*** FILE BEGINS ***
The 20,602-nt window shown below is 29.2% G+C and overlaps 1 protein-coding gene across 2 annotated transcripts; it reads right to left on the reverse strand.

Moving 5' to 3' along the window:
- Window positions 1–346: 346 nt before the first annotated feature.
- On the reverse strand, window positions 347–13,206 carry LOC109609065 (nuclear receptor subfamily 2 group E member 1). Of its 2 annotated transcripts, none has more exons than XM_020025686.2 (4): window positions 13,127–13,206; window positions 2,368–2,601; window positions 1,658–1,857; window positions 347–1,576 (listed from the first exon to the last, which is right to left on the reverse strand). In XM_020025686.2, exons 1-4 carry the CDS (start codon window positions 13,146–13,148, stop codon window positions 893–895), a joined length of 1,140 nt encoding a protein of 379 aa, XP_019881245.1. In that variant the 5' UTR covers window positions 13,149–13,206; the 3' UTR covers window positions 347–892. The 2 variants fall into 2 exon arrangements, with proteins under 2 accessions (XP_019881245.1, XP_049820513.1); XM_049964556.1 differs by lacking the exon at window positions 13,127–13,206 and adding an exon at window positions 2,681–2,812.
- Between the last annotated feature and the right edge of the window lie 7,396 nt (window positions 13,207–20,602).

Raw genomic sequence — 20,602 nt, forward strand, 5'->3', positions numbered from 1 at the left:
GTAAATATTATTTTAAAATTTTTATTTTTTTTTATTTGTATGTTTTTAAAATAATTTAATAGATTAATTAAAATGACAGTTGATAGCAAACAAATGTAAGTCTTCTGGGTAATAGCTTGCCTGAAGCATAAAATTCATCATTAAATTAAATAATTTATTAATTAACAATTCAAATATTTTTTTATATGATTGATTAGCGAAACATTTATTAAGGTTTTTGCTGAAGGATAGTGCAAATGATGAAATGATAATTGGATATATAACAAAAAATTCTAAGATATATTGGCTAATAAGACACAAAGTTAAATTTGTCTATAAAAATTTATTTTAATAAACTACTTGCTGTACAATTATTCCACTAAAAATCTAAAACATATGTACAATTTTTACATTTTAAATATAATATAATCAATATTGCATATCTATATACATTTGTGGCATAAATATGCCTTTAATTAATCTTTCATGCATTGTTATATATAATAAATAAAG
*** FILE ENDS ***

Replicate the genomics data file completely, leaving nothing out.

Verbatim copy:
The 20,602-nt window shown below is 29.2% G+C and overlaps 1 protein-coding gene across 2 annotated transcripts; it reads right to left on the reverse strand.

Moving 5' to 3' along the window:
- Window positions 1–346: 346 nt before the first annotated feature.
- On the reverse strand, window positions 347–13,206 carry LOC109609065 (nuclear receptor subfamily 2 group E member 1). Of its 2 annotated transcripts, none has more exons than XM_020025686.2 (4): window positions 13,127–13,206; window positions 2,368–2,601; window positions 1,658–1,857; window positions 347–1,576 (listed from the first exon to the last, which is right to left on the reverse strand). In XM_020025686.2, exons 1-4 carry the CDS (start codon window positions 13,146–13,148, stop codon window positions 893–895), a joined length of 1,140 nt encoding a protein of 379 aa, XP_019881245.1. In that variant the 5' UTR covers window positions 13,149–13,206; the 3' UTR covers window positions 347–892. The 2 variants fall into 2 exon arrangements, with proteins under 2 accessions (XP_019881245.1, XP_049820513.1); XM_049964556.1 differs by lacking the exon at window positions 13,127–13,206 and adding an exon at window positions 2,681–2,812.
- Between the last annotated feature and the right edge of the window lie 7,396 nt (window positions 13,207–20,602).

Raw genomic sequence — 20,602 nt, forward strand, 5'->3', positions numbered from 1 at the left:
GTAAATATTATTTTAAAATTTTTATTTTTTTTTATTTGTATGTTTTTAAAATAATTTAATAGATTAATTAAAATGACAGTTGATAGCAAACAAATGTAAGTCTTCTGGGTAATAGCTTGCCTGAAGCATAAAATTCATCATTAAATTAAATAATTTATTAATTAACAATTCAAATATTTTTTTATATGATTGATTAGCGAAACATTTATTAAGGTTTTTGCTGAAGGATAGTGCAAATGATGAAATGATAATTGGATATATAACAAAAAATTCTAAGATATATTGGCTAATAAGACACAAAGTTAAATTTGTCTATAAAAATTTATTTTAATAAACTACTTGCTGTACAATTATTCCACTAAAAATCTAAAACATATGTACAATTTTTACATTTTAAATATAATATAATCAATATTGCATATCTATATACATTTGTGGCATAAATATGCCTTTAATTAATCTTTCATGCATTGTTATATATAATAAATAAAG